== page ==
Over the decades, Rushdie has secured his position as the enemy of Islam who allegedly desecrated the integral and founding members of the religions. Since the book was banned and the content was flagged as blasphemous, very few people actually got the chance to read what the book contained. So in short it can be said that the religious decrees and ensuing violence was perpetrated on hearsay and rumors. If the book was allowed to be circulated; perhaps the damage and loss of lives could have been minimised.
Sixteen years later, in the September of 2005, a Danish newspaper published 12 cartoons that require no introductions. With the emergence of the Internet and strong social media, the word spread literally like wild fire. The campaign to hurt the culprits ranged from petitions to kill the cartoonists to boycott all Israeli, Danish and US products sold across the world. The violent attacks claimed over 100 lives throughout the world, whereas the social media was bombarded with images of infant soldiers carrying guns and desecrating the Star of David and the US flag. I fail to understand what Israel or the US had to with the Jyllands-Posten cartoons controversy but I believe that it is convenient to lay the blame on them — our so called mortal enemies — than look for a plausible solution and act rationally.
Pakistan, as was expected, witnessed unprecedented violent protests which claimed at least five lives amongst which none were even remotely associated with the printing or publication of the aforementioned caricatures.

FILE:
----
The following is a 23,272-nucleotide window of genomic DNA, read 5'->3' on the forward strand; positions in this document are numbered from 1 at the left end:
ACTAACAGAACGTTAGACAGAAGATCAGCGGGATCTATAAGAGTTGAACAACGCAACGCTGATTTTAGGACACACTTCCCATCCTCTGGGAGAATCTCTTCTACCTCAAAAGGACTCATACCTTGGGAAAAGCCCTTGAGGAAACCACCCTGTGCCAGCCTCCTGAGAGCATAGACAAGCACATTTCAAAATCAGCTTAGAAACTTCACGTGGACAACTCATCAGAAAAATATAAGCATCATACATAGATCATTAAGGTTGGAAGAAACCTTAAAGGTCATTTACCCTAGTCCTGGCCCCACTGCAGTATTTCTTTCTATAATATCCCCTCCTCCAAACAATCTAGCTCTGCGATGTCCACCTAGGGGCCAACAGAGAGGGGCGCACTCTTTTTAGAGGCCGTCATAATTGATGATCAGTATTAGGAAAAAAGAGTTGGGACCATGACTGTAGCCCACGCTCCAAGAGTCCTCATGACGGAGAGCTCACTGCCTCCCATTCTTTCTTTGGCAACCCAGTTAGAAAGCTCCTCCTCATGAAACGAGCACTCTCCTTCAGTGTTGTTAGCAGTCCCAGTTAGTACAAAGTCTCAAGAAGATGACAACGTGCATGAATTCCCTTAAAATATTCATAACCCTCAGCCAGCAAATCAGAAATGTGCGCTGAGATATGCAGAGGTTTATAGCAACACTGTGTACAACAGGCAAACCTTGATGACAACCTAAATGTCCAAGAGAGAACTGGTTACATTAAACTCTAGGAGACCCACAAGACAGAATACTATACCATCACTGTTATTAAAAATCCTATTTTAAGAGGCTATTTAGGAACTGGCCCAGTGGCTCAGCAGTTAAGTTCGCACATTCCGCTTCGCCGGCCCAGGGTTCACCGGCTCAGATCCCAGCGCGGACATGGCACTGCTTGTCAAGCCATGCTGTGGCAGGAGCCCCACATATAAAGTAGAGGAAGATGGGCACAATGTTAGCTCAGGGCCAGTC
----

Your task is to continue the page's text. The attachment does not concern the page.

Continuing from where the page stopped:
Six years down the same road, in 2012 a convict indicted for bank fraud known as Abenob Nakoula Bassely produced a movie which mocked Islam and its principles. As predicted, furious Muslims outraged at the blasphemous content retaliated in all Muslims countries. Embassies and Nato bases were attacked by angry protestors demanding justice for the disrespect. The magnitude and intensity of violence was highest in the Arab World, especially in Libya where an American ambassador and three other Americans were killed in a rocket attack on US consulate located in Benghazi. However, Pakistan also witnessed a fair share of violent attacks and protests in retaliation of the movie, killing at least one person. Unfortunately, the violence has only just begun and has already engulfed more than half of the world.
How are the people who are killing and attacking innocent bystanders any different from the people who are behind the controversial video? To me they are the offshoot of the same tree as they both negate the ideology of coexistence and respect for human lives. Do not mistake my intentions. I am chagrined at the outrageous video and consider it a cowardly act to entice violence, however, I must say that I am equally disappointed at radical elements living in different countries playing on human emotions and watching how people react to their bait. Their “hard work” paid off when we retaliated and killed our own people. Isn’t it evident that by vandalising public property and creating a state of anarchy we are harming no one but ourselves?
Have we ever actually thought about who are behind these violent attacks because as far as I know, most of us do not protest and act destructively when antagonised? It’s difficult to categorise the significance of lives lost, however, being a Pakistani it is most saddening to hear that the protest staged outside the US embassy in Karachi killed a man and injured many.
I fervently hoped and prayed that the violence would stop but the strike on Friday shattered my hopes when violence took at least 23 precious lives. What sort of a catharsis is this? Or is it that we enjoy destruction and killing our fellow countrymen just because?